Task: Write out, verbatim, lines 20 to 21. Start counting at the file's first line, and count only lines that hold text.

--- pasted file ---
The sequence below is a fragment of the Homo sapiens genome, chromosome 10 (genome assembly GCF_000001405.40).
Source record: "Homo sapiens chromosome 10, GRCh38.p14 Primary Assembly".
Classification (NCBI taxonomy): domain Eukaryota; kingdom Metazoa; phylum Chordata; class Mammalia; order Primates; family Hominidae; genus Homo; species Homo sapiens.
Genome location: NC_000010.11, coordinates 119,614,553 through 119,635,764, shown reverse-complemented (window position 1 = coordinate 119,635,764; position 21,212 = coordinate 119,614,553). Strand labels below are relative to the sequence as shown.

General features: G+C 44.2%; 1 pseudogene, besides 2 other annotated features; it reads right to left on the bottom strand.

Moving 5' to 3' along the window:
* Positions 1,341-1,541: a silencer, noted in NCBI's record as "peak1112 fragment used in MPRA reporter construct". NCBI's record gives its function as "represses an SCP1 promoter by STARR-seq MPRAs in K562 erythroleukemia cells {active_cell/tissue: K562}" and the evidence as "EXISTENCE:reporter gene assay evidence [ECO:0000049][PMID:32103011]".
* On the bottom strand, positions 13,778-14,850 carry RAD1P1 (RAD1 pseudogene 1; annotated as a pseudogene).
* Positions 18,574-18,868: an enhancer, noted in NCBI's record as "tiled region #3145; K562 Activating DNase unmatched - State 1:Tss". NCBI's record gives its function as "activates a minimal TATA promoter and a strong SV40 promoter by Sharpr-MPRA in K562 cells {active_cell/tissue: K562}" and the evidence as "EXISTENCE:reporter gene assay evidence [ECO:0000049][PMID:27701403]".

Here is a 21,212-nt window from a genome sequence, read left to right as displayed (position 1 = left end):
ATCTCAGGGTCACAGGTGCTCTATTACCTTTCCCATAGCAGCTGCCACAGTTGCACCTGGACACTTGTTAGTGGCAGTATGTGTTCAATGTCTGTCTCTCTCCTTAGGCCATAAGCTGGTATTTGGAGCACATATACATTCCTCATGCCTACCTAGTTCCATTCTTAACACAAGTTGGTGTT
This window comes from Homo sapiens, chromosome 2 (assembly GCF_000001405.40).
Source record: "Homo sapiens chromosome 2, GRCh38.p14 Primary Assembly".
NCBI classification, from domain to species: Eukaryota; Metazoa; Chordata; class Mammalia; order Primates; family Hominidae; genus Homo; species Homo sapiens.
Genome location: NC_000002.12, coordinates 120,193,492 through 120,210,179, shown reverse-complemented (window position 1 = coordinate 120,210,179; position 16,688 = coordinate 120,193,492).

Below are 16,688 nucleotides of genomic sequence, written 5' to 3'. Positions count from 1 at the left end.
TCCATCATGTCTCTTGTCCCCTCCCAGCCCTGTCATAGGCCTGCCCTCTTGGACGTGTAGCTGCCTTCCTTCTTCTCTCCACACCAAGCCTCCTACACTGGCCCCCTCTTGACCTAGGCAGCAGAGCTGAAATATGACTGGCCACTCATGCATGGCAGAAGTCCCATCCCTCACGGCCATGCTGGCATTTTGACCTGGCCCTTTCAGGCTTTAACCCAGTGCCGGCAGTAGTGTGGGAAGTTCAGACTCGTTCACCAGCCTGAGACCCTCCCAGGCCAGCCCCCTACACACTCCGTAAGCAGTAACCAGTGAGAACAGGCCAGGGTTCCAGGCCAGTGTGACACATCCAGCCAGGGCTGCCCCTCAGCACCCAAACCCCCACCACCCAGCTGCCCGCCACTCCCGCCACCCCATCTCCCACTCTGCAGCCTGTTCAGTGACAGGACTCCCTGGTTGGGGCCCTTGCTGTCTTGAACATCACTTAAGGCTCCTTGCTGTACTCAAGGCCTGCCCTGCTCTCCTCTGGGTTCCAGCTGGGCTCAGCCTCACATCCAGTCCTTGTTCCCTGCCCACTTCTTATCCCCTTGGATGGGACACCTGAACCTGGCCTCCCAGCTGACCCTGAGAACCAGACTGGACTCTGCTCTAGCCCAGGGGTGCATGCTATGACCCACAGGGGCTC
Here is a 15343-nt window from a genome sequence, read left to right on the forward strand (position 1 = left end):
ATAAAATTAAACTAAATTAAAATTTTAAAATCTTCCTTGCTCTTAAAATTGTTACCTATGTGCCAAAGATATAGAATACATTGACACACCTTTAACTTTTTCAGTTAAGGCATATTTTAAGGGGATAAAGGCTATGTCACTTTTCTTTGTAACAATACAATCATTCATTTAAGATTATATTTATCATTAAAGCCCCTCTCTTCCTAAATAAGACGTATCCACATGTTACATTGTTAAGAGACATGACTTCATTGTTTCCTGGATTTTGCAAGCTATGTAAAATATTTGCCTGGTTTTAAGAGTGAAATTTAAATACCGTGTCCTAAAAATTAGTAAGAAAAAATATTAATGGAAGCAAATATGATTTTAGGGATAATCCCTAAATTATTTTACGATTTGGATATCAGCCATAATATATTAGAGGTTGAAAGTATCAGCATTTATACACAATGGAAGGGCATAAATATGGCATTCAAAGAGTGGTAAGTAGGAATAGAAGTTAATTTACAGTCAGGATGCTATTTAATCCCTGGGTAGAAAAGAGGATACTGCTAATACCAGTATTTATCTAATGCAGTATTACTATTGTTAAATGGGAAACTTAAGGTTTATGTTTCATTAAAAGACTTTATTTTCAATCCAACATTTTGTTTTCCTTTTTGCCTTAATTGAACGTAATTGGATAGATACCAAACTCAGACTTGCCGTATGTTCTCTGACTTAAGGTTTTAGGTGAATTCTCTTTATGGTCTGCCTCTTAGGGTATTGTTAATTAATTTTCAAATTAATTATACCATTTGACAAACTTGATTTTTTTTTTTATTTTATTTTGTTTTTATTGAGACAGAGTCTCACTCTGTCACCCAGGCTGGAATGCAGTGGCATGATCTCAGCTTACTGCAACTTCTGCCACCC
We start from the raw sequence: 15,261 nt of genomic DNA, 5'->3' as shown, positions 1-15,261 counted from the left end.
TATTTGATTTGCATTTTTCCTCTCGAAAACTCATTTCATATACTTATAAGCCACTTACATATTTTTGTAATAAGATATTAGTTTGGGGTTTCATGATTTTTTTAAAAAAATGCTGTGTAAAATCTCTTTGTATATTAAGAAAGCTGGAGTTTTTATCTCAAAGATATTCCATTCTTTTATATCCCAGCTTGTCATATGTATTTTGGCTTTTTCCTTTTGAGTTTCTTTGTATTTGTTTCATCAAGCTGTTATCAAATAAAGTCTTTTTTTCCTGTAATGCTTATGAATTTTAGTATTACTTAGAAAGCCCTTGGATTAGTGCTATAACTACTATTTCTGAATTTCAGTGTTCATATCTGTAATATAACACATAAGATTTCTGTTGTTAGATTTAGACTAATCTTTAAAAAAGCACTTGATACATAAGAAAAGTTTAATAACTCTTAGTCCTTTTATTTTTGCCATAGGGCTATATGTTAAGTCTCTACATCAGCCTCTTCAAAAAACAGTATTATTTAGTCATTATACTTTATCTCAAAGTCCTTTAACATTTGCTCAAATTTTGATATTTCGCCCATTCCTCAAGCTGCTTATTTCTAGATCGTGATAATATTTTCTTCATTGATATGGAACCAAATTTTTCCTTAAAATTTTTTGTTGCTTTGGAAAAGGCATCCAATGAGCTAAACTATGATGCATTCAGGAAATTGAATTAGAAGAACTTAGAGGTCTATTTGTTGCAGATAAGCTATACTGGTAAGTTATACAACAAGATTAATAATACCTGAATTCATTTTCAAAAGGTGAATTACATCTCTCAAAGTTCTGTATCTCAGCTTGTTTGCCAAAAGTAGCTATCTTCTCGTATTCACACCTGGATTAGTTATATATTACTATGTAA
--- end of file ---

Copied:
We start from the raw sequence: 15,261 nt of genomic DNA, 5'->3' as shown, positions 1-15,261 counted from the left end.
TATTTGATTTGCATTTTTCCTCTCGAAAACTCATTTCATATACTTATAAGCCACTTACATATTTTTGTAATAAGATATTAGTTTGGGGTTTCATGATTTTTTTAAAAAAATGCTGTGTAAAATCTCTTTGTATATTAAGAAAGCTGGAGTTTTTATCTCAAAGATATTCCATTCTTTTATATCCCAGCTTGTCATATGTATTTTGGCTTTTTCCTTTTGAGTTTCTTTGTATTTGTTTCATCAAGCTGTTATCAAATAAAGTCTTTTTTTCCTGTAATGCTTATGAATTTTAGTATTACTTAGAAAGCCCTTGGATTAGTGCTATAACTACTATTTCTGAATTTCAGTGTTCATATCTGTAATATAACACATAAGATTTCTGTTGTTAGATTTAGACTAATCTTTAAAAAAGCACTTGATACATAAGAAAAGTTTAATAACTCTTAGTCCTTTTATTTTTGCCATAGGGCTATATGTTAAGTCTCTACATCAGCCTCTTCAAAAAACAGTATTATTTAGTCATTATACTTTATCTCAAAGTCCTTTAACATTTGCTCAAATTTTGATATTTCGCCCATTCCTCAAGCTGCTTATTTCTAGATCGTGATAATATTTTCTTCATTGATATGGAACCAAATTTTTCCTTAAAATTTTTTGTTGCTTTGGAAAAGGCATCCAATGAGCTAAACTATGATGCATTCAGGAAATTGAATTAGAAGAACTTAGAGGTCTATTTGTTGCAGATAAGCTATACTGGTAAGTTATACAACAAGATTAATAATACCTGAATTCATTTTCAAAAGGTGAATTACATCTCTCAAAGTTCTGTATCTCAGCTTGTTTGCCAAAAGTAGCTATCTTCTCGTATTCACACCTGGATTAGTTATATATTACTATGTAA